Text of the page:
Johnny Depp's Lawyers Call Amber Heard 'Profoundly Troubled' Aggressor in Defamation Trial Opening

Lawyers pressing Johnny Depp’s defamation case against ex-wife Amber Heard painted their relationship as the opposite of what’s been reported during Tuesday opening statements: Heard was the violence-prone aggressor, they said, who manipulated the “Pirates” star and often attacked him when he tried to avoid confrontation.

Depp’s attorneys had the first chance to present opening statements to the jury on Tuesday, the first day of trial in a Virginia court. Herd’s lawyers began to present their side after a short break Tuesday morning.

But first, Counsel for Depp argued that the marks on Herd’s face and elsewhere, which she claimed were from a drug-and-alcohol fueled violent tirade by Depp, appeared “mysteriously” after the attack was alleged — and that multiple witnesses, including police officers and health-care workers, will testify to that fact.

“You’re going to learn that she’s a profoundly troubled person who manipulated people around her, like she manipulated Mr. Depp,” his trial lawyer said in the first statements of the trial.

“She’s taken the role of a lifetime,” said his co-counsel. “She can’t back down. Ella she has been living and breathing this like… but this trial is about the evidence. It’s about a man’s reputation… we will ask you to tell the world that he is not the abuser that she described.

Depp’s lawyers also brought up several anecdotes they say were typical of their troubled marriage, including an alleged incident where Heard threw a vodka bottle at Depp, which shattered and severed part of his finger. They said witnesses will testify that Heard would often get violent with Depp during their spats, especially when he tried to walk away or leave the situation.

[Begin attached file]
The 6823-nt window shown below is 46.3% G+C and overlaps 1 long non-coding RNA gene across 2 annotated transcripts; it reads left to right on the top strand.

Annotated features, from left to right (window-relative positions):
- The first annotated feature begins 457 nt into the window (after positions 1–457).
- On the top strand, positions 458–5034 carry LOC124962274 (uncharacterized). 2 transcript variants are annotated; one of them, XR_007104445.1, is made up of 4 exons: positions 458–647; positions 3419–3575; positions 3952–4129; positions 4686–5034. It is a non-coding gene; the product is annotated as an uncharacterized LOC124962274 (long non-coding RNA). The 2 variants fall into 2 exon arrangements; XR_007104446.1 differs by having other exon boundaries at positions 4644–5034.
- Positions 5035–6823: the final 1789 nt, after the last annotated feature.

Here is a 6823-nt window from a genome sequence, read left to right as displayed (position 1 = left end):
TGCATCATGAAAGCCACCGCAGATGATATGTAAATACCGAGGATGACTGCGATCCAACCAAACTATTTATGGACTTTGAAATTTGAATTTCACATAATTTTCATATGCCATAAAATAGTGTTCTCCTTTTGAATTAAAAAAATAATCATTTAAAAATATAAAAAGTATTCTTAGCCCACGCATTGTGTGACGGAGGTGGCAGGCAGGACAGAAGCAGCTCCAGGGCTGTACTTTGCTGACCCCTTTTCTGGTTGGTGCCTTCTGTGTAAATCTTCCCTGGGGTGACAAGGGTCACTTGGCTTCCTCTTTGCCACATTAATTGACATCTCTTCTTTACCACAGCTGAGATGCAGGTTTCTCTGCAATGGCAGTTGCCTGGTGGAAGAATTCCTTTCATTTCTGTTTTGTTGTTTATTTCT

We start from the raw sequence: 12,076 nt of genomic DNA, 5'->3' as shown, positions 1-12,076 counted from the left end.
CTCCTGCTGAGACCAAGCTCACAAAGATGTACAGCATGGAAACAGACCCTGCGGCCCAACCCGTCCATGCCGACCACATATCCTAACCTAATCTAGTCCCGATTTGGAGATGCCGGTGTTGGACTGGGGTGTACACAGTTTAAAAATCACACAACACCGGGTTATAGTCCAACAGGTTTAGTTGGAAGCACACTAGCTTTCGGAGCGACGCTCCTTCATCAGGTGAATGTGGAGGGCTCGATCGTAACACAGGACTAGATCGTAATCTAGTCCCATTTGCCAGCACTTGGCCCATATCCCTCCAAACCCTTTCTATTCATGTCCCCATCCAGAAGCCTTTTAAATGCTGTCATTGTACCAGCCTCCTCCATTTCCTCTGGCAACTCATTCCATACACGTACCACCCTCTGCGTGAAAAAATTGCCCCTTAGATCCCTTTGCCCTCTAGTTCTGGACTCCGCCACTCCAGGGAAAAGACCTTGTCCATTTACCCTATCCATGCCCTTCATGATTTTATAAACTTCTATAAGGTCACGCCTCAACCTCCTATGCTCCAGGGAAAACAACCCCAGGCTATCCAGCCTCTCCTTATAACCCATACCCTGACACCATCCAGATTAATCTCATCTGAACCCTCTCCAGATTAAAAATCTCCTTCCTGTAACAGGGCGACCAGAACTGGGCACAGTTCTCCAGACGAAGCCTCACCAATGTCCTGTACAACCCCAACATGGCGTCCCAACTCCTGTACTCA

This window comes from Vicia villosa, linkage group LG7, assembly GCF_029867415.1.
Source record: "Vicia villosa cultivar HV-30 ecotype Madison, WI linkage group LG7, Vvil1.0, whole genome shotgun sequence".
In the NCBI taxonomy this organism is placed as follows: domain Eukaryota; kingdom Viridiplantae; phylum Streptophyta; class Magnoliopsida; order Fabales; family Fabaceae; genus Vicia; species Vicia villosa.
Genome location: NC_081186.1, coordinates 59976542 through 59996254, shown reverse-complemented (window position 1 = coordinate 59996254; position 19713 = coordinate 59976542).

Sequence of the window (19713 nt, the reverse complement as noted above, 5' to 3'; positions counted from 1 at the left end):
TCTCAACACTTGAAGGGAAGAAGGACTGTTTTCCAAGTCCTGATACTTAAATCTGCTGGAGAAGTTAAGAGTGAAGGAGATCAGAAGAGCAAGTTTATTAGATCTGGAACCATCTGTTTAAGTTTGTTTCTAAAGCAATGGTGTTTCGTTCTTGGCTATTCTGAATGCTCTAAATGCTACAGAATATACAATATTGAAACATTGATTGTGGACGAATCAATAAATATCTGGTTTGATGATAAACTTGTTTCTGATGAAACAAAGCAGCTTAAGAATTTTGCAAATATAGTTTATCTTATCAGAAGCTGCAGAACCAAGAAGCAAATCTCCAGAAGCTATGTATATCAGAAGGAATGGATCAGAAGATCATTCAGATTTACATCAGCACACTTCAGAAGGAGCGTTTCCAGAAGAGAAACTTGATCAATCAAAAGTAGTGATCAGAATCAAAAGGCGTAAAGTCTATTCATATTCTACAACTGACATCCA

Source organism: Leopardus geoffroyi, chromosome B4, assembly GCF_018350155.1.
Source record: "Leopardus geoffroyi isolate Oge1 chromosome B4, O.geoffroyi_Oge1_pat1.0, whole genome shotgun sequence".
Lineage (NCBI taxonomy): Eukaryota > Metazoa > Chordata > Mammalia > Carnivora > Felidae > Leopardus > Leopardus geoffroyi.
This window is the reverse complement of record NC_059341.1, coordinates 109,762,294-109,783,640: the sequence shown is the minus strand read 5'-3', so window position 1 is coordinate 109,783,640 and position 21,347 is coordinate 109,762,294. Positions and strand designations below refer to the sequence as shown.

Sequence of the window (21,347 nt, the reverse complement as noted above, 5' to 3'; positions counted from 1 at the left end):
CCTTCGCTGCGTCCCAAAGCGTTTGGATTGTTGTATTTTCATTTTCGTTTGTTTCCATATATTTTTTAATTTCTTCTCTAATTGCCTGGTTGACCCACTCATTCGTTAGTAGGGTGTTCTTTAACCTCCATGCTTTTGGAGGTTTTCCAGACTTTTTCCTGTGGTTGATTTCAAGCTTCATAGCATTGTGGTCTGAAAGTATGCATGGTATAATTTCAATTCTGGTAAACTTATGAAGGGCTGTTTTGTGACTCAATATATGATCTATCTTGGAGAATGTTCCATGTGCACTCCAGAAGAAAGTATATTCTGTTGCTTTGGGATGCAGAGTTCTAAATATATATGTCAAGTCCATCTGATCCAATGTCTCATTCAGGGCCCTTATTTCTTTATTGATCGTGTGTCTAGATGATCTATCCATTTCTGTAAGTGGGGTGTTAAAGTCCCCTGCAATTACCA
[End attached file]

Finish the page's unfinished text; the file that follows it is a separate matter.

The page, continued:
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Heard’s lawyer strongly disputed that characterization — saying her bruises were “absolutely given to her” by Depp. But he suggested in his opening statement that Heard’s defense of him against his defamation allegations might get more technical: The op-ed at the center of his case is not only protected by the First Amendment, but did n’t include anything defamatory.

“There are no details about Mr. Depp in that article,” Heard’s co-counsel said. She was “asked to do so, and she drew on her experiences of reporting domestic abuse. The article isn’t about Johnny Depp. … they don’t want you to pay attention to that.”

Depp and Heard’s high-profile legal battle finally made its way to court three years after the “Pirates of the Caribbean” star sued his actress ex-wife for defamation over an op-ed she published in the Washington Post about her experiences with domestic violence .

Since filing for divorce in 2016, Depp and Heard’s relationship has been the subject of intense media and public scrutiny, as well as several rounds of legal battles. More than 100 witnesses could be called to the stand, and both Depp and Heard are scheduled to testify at the televised trial, held in Fairfax County, Virginia.

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